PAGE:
Why God? Asking the Hard Questions

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God doesn’t always answer our prayer to rid us of cancer. He can, of course, if He chooses to do so. But when He doesn’t, we can drift out of the calm waters of faith into a whirlpool of confusion.

My friend Diane hit that troubled water when her ovarian cancer recurred. “Why didn’t God heal me?” asked this stalwart woman of faith, who suddenly sounded like a lost child. She and others at her church had prayed fervently that she would be healed of cancer. She had even met with the elders, who anointed her with oil and prayed over her. And when her next CA – 125 (tumor marker for cancer) dropped into the normal range, we rejoiced with her and gave thanks to God.

The good news had barely gotten round when the CA – 125 started rising again. My friend couldn’t help asking: Why didn’t God answer the prayers of so many people? Why did He allow the cancer to come back? Why does He heal some and not others? Where is God when we need Him? Are we guilty of some secret sin that God is now disciplining us for with disease?

There are no easy answers to such “whys.” What is comforting, though, is that God does not forbid us from asking.

Job, David, and Jesus Himself asked hard questions about suffering, and were not discouraged from doing so. We may even get glimpses of the answer to why we have cancer: perhaps to give us time and the impetus to restore relationships with family, to shift our priorities in life, to help us appreciate each day, to see health as a gift, to reach out to others in need.

But the greatest response to such questions is to turn our eyes away from ourselves and lift them to God. Then, like Job, we’ll see God as the one who laid the foundations of the earth, shut up the sea behind doors, who gives orders to the morning, tips over the water jars of the heavens — and yet is with us, responding to our every need, and saying,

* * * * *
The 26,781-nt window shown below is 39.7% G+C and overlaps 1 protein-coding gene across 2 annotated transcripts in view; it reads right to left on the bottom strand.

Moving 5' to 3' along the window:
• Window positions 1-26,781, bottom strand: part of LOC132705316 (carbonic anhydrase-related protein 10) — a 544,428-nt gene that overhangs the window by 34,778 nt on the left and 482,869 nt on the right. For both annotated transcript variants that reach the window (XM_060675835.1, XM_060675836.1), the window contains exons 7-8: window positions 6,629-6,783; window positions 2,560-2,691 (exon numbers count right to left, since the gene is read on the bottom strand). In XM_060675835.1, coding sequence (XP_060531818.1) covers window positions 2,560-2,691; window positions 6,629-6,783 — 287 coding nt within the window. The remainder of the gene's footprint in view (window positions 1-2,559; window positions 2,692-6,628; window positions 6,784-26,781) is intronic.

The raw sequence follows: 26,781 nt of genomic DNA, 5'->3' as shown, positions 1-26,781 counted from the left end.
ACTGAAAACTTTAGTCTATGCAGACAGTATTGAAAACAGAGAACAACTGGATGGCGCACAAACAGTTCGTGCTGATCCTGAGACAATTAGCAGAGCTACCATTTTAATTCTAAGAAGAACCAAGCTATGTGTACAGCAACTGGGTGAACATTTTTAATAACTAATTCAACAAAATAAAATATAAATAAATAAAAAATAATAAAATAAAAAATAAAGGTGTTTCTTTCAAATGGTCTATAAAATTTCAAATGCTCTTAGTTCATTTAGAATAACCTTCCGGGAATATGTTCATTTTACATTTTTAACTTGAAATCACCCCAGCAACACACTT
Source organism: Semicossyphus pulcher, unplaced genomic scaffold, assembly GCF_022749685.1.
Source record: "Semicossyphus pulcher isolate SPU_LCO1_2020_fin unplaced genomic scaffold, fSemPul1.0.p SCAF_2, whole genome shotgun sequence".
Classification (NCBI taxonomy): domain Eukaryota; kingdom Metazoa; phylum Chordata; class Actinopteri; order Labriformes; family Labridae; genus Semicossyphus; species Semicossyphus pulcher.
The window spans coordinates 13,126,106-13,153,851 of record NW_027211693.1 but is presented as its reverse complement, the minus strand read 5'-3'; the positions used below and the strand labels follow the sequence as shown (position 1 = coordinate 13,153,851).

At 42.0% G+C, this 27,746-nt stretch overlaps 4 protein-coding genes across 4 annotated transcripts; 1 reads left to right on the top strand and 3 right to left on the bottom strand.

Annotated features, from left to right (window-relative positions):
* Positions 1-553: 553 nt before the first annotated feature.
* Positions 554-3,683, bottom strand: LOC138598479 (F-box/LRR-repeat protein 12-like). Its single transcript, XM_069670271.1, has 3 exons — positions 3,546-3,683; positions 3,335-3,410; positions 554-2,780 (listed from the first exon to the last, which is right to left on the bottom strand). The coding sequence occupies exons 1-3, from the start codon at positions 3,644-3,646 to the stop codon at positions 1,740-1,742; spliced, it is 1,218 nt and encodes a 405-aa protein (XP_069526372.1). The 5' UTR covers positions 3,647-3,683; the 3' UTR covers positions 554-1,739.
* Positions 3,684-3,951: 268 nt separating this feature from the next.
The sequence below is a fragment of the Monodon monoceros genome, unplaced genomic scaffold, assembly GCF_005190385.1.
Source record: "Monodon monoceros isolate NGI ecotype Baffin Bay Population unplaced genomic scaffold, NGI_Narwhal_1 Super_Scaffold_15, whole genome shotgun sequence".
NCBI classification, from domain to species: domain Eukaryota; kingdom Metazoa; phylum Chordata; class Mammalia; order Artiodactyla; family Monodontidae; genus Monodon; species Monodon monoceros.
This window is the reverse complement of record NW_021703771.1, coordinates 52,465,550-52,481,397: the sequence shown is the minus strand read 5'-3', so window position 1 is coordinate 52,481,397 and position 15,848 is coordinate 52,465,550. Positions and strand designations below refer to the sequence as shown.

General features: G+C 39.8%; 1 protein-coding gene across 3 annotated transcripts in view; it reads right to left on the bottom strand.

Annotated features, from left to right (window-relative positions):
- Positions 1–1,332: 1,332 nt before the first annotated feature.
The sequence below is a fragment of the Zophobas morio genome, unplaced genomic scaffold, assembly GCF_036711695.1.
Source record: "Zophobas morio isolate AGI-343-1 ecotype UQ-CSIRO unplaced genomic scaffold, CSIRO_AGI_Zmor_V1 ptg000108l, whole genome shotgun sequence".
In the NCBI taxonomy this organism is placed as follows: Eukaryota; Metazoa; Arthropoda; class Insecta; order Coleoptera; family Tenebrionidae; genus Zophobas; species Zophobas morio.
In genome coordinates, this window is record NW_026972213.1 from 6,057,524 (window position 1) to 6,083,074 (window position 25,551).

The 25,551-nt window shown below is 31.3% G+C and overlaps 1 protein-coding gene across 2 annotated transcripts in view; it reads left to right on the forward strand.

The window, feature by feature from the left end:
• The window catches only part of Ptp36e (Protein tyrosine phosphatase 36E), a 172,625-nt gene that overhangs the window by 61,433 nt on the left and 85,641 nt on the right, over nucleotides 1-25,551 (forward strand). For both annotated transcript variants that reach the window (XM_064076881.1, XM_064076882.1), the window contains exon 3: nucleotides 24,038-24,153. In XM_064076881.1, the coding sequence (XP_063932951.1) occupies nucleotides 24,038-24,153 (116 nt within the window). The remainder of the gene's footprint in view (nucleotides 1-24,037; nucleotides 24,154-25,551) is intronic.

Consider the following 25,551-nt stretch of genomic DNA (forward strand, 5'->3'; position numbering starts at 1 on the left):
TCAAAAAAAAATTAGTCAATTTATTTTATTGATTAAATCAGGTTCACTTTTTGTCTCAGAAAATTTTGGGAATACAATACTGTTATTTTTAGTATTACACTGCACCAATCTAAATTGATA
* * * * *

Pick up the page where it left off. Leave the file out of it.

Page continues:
Fear not, for I have redeemed you; I have summoned you by name; you are Mine. When you pass through the waters, I will be with you; and when you pass through the rivers, they will not sweep over you. — Isaiah 43:1-2

God, our Creator, Redeemer, and Comforter is with us in the whys, the why nots, the remissions, and the recurrences of cancer. His presence is the answer to every question.

As a father has compassion on his children, so the Lord has compassion on those who fear him; for He knows how we are formed, He remembers that we are dust.
Psalm 103:13-14

In order to suffer without dwelling on our own affliction, we must think about a greater affliction, and turn to Christ on the Cross. ~ Thomas Merton

Excerpted with permission from What Cancer Cannot Do, copyright Zondervan.

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Your Turn

Have you ever felt like it was wrong to ask God why? Have you felt that it was faithless to wonder why He has allowed pain to continue, suffering to persist, and prayers to go seemingly unanswered? Have you experienced that even though prayers may yet not be answered that God’s presence is sufficient? Come share with us on our blog. ~ Devotionals Daily

Zondervan

For over eighty years, Zondervan has partnered with authors to deliver transformational, educational and vocational resources that renew minds, enrich lives, and change the world.

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